the Kassandra Z never paid crew members their short checks for nine of

the twenty-six fishing trips they made. 

TCW argues that the Trial Division erred in awarding statutory wages for

these missing short checks.  TCW’s

argument is based upon three contentions: (1) the seamen were “fully paid” for

the nine trips in question; (2) permitting the recovery of statutory wages

would be unfair and would cause dire consequences to the fishing industry; and

(3) the crew’s claims are barred by the equitable doctrine of laches.

 

As for TCW’s

first contention, the Trial Division found that the crew members were not fully

paid for these trips.  We hold the

finding was not clearly erroneous.  That

they received the first payment of 90-95% does not mean they were “fully paid.”

 

[10-11]

The “unfairness” argument, based upon the crew recovering more wages than they

would have had their fishing agreements been valid, is addressed to the wrong

forum.  We cannot change what is clear on

the face of the statute.  Conn. Nat’l Bank v. Germain, 503 U.S.

249, 254 (1992); Griffin v Oceanic Contractors, Inc., 458

U.S. 564, 570 (1982).  The

statutory-language here is unambiguous: statutory wages are awarded any time

there is an unlawful engagement of a seaman. 

46 U.S.C. § 11107.  Operation of

Section 11107 is automatic because it renders “engagement of a seaman contrary to

the law of the United States . . . void.” 

Id.  As the Trial Division observed, “A void contract is a legal nullity,

and cannot serve as the basis for equitable estoppel.  In the event that the oral agreements between

the [c]rew and [the Kassandra Z Fishing Company] were void, partial payment on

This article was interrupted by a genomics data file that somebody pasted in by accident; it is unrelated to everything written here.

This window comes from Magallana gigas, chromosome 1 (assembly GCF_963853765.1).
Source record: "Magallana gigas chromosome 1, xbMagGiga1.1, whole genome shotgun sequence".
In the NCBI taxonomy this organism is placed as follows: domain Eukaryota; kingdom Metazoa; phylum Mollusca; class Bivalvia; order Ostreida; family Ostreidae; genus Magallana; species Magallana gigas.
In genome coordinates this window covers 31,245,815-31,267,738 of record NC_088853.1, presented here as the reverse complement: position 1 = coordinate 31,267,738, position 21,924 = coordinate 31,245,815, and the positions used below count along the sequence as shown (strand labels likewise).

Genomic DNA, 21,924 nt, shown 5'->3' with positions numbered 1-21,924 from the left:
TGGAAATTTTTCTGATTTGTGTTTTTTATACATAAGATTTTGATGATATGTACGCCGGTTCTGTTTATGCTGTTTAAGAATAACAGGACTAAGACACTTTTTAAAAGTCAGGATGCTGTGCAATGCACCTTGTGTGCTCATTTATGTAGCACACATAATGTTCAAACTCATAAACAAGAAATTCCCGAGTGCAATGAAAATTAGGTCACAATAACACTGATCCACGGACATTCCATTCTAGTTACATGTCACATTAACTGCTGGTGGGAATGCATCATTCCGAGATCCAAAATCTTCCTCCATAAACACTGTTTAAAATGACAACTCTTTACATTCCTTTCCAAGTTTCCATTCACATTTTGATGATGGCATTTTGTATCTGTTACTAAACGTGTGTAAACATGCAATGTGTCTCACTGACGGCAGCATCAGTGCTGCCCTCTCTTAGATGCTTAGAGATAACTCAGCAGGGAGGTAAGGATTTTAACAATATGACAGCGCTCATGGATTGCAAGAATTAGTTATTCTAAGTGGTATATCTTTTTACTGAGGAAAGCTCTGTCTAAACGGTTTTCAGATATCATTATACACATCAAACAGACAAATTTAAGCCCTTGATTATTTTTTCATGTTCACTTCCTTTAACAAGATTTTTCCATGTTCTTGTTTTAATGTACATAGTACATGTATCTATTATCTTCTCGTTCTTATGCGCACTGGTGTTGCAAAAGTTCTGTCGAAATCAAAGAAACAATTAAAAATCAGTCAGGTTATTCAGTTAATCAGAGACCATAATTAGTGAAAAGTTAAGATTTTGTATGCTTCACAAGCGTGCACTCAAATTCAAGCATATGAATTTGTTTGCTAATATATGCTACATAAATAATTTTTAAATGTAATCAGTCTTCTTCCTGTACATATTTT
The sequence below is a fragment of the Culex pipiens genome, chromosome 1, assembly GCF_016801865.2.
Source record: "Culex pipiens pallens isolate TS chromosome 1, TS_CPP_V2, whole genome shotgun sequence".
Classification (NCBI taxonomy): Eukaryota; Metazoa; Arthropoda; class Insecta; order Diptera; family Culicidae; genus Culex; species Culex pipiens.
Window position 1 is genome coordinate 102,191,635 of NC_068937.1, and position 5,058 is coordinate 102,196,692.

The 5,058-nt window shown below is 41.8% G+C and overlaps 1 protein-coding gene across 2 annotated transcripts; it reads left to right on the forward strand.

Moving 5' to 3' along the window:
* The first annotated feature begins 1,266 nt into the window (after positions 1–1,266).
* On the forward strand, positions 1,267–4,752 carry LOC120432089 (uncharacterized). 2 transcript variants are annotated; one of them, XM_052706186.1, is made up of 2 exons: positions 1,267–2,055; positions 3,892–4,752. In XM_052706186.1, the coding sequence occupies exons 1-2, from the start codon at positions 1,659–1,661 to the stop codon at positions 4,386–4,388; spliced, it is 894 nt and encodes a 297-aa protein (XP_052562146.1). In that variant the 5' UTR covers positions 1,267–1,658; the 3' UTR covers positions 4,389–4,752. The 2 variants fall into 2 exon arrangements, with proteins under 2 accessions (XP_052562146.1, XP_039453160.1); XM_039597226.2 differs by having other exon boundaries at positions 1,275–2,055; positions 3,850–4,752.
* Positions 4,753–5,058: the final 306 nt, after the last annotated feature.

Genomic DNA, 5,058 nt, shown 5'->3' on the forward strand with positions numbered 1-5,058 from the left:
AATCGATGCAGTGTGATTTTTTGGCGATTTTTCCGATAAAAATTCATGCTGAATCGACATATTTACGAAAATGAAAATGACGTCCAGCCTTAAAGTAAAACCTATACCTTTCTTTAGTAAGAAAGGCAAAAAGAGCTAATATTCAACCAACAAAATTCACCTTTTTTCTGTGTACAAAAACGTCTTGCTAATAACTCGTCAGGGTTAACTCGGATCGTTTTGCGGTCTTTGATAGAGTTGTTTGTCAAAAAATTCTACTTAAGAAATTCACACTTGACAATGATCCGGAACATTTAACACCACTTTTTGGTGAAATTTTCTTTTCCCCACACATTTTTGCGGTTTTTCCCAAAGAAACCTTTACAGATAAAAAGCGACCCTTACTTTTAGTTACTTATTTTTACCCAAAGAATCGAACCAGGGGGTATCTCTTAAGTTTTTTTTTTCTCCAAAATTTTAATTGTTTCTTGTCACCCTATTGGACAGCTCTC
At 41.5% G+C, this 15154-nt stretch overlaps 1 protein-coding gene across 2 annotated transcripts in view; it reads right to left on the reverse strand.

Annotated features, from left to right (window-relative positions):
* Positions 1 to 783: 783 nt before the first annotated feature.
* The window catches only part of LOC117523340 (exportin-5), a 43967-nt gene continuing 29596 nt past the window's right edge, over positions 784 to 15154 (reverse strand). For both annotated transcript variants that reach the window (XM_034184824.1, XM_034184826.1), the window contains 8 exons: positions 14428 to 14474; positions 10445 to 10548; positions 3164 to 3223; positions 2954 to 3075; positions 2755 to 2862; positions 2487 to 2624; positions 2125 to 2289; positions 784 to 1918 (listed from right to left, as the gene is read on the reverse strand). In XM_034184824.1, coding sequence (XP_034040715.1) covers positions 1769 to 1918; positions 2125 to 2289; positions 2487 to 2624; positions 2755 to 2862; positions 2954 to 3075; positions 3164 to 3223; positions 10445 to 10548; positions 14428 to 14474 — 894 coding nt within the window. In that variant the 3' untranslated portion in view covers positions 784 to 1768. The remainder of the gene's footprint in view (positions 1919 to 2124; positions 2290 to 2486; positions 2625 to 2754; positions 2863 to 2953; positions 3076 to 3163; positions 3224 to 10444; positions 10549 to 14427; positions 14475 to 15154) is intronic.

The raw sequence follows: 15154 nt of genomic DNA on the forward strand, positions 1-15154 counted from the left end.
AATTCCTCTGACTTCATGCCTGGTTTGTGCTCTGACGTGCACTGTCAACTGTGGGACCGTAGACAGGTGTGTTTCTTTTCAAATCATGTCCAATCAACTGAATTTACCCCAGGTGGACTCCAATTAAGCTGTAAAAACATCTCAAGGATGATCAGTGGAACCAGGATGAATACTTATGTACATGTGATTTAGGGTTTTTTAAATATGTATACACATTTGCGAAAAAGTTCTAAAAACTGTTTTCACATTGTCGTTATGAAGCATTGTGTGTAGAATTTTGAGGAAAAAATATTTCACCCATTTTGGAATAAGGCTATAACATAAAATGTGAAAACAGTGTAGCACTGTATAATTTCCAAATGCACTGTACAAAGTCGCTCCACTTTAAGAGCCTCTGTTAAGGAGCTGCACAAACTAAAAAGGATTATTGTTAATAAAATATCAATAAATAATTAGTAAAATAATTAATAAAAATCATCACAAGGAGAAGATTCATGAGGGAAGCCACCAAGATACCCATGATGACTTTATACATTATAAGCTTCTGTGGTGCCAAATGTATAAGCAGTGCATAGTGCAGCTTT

their terms does not constitute a bar to the recovery of statutory wages under

46 U.S.C. § 11107.”  TCW Special Credits, Inc. v F/V Kassandra Z, 4 A.S.R.3d 154, 164-65

(Trial Div. 2000).  The crew members are

entitled to statutory wages for those trips, regardless of whether they had

already been paid a majority of their wages. 

The result of the Trial Division considering the old trips for which the

crew admittedly was mostly paid is a consequence of the plain language of the

statute.  Such seemingly harsh

consequences are precisely directed by the statute at forcing compliance with

Section 10601.  Thus, TCW should direct this argument to Congress.

 

[12]

TCW’s third assertion is that the crew’s claims for statutory wages on these

prior trips are barred by laches.  Laches

is an equitable doctrine that bars an action where there has been an

unreasonable delay in bringing the suit, and the other party has been

prejudiced as a result of the delay.  Czaplicki v. The Hoegh Silvercloud, 351

U.S. 525, 533 (1956); Sandvik v. Alaska Packers Ass’n,

609 F.2d 969, 971 (9th Cir.

1979).  Given a proper use, claims

involving old trips already mostly paid for might cause application of the

doctrine of lathes to mitigate the harsh consequences of the automatic

operation of Section 11107.  But TCW only